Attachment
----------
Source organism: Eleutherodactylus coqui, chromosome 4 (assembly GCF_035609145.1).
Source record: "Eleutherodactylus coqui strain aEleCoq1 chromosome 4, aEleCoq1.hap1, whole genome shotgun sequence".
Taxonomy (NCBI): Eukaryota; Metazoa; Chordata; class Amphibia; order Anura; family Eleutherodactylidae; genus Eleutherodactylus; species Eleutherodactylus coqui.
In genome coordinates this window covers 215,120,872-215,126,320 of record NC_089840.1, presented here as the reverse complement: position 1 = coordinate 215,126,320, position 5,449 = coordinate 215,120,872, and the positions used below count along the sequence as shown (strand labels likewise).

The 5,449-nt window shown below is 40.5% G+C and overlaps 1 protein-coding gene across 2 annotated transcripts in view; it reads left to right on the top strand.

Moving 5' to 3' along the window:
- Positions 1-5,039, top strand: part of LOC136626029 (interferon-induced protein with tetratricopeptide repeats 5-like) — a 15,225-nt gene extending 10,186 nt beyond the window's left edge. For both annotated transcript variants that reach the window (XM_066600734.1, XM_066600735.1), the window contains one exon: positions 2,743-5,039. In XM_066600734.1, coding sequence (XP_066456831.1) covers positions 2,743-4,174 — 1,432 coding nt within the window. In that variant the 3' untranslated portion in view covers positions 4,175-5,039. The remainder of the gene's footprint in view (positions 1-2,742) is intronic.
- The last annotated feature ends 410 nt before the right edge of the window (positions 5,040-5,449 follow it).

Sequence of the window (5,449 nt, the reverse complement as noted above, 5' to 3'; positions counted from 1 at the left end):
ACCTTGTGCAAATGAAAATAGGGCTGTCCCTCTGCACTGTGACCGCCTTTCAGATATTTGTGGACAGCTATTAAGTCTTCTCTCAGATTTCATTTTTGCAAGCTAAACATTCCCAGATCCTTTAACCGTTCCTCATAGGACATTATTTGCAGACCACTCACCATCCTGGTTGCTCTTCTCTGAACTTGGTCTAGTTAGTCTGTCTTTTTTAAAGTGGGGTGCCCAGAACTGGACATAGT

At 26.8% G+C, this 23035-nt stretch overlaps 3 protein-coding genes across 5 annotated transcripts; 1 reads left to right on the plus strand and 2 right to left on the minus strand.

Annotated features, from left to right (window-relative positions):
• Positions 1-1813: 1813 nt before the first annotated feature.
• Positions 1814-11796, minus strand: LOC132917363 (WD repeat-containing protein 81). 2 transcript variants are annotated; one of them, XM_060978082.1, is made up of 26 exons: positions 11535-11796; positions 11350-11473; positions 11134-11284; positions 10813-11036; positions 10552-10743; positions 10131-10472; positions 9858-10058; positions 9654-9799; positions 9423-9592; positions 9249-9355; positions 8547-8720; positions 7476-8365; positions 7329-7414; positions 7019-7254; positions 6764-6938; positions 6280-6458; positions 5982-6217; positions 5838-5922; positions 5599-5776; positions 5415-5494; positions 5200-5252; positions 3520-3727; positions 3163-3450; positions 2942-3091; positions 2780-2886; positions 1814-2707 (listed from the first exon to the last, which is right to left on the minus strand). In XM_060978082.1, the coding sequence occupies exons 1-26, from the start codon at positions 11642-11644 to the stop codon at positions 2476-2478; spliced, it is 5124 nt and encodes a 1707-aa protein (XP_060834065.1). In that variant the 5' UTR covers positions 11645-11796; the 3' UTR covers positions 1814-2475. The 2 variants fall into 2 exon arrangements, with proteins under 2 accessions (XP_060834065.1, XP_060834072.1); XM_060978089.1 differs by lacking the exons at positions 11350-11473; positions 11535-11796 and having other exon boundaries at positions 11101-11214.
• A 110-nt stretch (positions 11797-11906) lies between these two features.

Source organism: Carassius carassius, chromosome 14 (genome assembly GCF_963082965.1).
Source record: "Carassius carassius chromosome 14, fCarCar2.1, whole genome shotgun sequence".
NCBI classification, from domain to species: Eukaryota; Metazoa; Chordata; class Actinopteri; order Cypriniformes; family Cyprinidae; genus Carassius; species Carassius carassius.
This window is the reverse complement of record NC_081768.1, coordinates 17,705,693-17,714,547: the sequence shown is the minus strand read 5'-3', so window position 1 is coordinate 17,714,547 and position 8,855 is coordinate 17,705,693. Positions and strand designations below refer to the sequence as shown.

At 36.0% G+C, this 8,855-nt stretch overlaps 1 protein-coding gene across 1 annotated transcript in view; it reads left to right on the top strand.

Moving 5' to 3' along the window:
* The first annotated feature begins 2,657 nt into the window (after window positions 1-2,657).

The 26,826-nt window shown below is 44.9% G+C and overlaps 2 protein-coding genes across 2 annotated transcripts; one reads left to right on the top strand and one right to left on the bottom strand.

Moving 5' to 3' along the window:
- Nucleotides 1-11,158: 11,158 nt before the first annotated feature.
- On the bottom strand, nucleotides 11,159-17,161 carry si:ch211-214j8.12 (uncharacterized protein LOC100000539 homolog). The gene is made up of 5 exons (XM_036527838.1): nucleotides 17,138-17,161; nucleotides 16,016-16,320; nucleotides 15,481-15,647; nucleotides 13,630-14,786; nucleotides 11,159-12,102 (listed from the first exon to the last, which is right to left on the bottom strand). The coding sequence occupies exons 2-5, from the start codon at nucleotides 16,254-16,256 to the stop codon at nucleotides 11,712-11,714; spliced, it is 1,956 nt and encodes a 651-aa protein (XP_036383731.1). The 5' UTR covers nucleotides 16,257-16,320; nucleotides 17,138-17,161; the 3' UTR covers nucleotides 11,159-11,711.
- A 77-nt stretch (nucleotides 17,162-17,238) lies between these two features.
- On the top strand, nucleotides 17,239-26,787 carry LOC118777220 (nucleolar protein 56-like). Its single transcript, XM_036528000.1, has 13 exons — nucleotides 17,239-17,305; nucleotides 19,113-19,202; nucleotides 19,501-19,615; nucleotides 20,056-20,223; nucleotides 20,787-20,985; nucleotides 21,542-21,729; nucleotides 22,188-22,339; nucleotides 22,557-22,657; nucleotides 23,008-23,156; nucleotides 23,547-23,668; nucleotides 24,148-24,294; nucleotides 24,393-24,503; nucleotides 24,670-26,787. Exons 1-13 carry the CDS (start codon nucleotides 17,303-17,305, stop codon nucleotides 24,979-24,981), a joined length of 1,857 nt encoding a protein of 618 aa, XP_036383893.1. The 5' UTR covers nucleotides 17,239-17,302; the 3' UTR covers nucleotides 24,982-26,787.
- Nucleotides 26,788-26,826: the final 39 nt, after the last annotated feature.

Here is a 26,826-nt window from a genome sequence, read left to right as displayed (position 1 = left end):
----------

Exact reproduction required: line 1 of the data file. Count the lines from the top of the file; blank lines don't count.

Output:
Source organism: Eleutherodactylus coqui, chromosome 4 (assembly GCF_035609145.1).